Limits...
Impact of climatic change on the northern latitude limit and population density of the disease-transmitting European tick Ixodes ricinus.

Lindgren E, Tälleklint L, Polfeldt T - Environ. Health Perspect. (2000)

Bottom Line: The winters were markedly milder in all of the study areas in the 1990s as compared to the 1980s.Our results indicate that the reported northern shift in the distribution limit of ticks is related to fewer days during the winter seasons with low minimum temperatures, i.e., below -12 degrees C.We conclude that the relatively mild climate of the 1990s in Sweden is probably one of the primary reasons for the observed increase of density and geographic range of I. ricinus ticks.

View Article: PubMed Central - PubMed

Affiliation: Natural Resources Management, Department of Systems Ecology, Stockholm University, Stockholm, Sweden. elisa@system.ecology.su.se

ABSTRACT
We examined whether a reported northward expansion of the geographic distribution limit of the disease-transmitting tick Ixodes ricinus and an increased tick density between the early 1980s and mid-1990s in Sweden was related to climatic changes. The annual number of days with minimum temperatures above vital bioclimatic thresholds for the tick's life-cycle dynamics were related to tick density in both the early 1980s and the mid-1990s in 20 districts in central and northern Sweden. The winters were markedly milder in all of the study areas in the 1990s as compared to the 1980s. Our results indicate that the reported northern shift in the distribution limit of ticks is related to fewer days during the winter seasons with low minimum temperatures, i.e., below -12 degrees C. At high latitudes, low winter temperatures had the clearest impact on tick distribution. Further south, a combination of mild winters (fewer days with minimum temperatures below -7 degrees C) and extended spring and autumn seasons (more days with minimum temperatures from 5 to 8 degrees C) was related to increases in tick density. We conclude that the relatively mild climate of the 1990s in Sweden is probably one of the primary reasons for the observed increase of density and geographic range of I. ricinus ticks.

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Impact of climatic change on the northern latitude limit and population density of the disease-transmitting European tick Ixodes ricinus.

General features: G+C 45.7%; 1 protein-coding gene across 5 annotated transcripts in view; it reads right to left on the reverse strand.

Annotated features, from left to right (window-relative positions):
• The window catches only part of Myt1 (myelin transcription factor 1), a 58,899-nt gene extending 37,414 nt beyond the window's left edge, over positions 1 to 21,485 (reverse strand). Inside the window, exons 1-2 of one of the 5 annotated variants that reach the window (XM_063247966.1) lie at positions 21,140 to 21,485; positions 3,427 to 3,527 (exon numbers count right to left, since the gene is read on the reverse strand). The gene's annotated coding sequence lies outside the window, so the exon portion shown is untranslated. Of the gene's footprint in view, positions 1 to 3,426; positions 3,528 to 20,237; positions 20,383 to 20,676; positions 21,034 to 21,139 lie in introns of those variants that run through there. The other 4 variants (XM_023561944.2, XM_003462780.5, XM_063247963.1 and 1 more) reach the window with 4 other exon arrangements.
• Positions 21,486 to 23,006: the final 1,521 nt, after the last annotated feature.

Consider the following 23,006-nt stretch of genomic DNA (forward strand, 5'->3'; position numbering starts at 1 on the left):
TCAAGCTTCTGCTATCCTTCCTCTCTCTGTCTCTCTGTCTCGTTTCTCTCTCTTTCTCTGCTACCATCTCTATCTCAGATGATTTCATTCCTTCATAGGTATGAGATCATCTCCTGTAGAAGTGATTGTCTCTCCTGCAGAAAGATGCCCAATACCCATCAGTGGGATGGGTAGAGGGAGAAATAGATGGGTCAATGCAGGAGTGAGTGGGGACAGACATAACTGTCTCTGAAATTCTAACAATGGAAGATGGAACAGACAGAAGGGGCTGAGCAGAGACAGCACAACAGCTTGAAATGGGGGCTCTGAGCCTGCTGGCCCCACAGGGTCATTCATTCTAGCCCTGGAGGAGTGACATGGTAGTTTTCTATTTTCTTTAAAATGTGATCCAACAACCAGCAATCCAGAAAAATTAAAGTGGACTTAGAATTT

Lindgren E, Tälleklint L, Polfeldt T - Environ. Health Perspect. (2000)

© Copyright Policy
Related In: Results  -  Collection

Show All Figures
getmorefigures.php?uid=PMC1637900&req=5

Bottom Line: The winters were markedly milder in all of the study areas in the 1990s as compared to the 1980s.Our results indicate that the reported northern shift in the distribution limit of ticks is related to fewer days during the winter seasons with low minimum temperatures, i.e., below -12 degrees C.We conclude that the relatively mild climate of the 1990s in Sweden is probably one of the primary reasons for the observed increase of density and geographic range of I. ricinus ticks.

View Article: PubMed Central - PubMed

Affiliation: Natural Resources Management, Department of Systems Ecology, Stockholm University, Stockholm, Sweden. elisa@system.ecology.su.se

ABSTRACT
We examined whether a reported northward expansion of the geographic distribution limit of the disease-transmitting tick Ixodes ricinus and an increased tick density between the early 1980s and mid-1990s in Sweden was related to climatic changes. The annual number of days with minimum temperatures above vital bioclimatic thresholds for the tick's life-cycle dynamics were related to tick density in both the early 1980s and the mid-1990s in 20 districts in central and northern Sweden. The winters were markedly milder in all of the study areas in the 1990s as compared to the 1980s. Our results indicate that the reported northern shift in the distribution limit of ticks is related to fewer days during the winter seasons with low minimum temperatures, i.e., below -12 degrees C. At high latitudes, low winter temperatures had the clearest impact on tick distribution. Further south, a combination of mild winters (fewer days with minimum temperatures below -7 degrees C) and extended spring and autumn seasons (more days with minimum temperatures from 5 to 8 degrees C) was related to increases in tick density. We conclude that the relatively mild climate of the 1990s in Sweden is probably one of the primary reasons for the observed increase of density and geographic range of I. ricinus ticks.

Show MeSH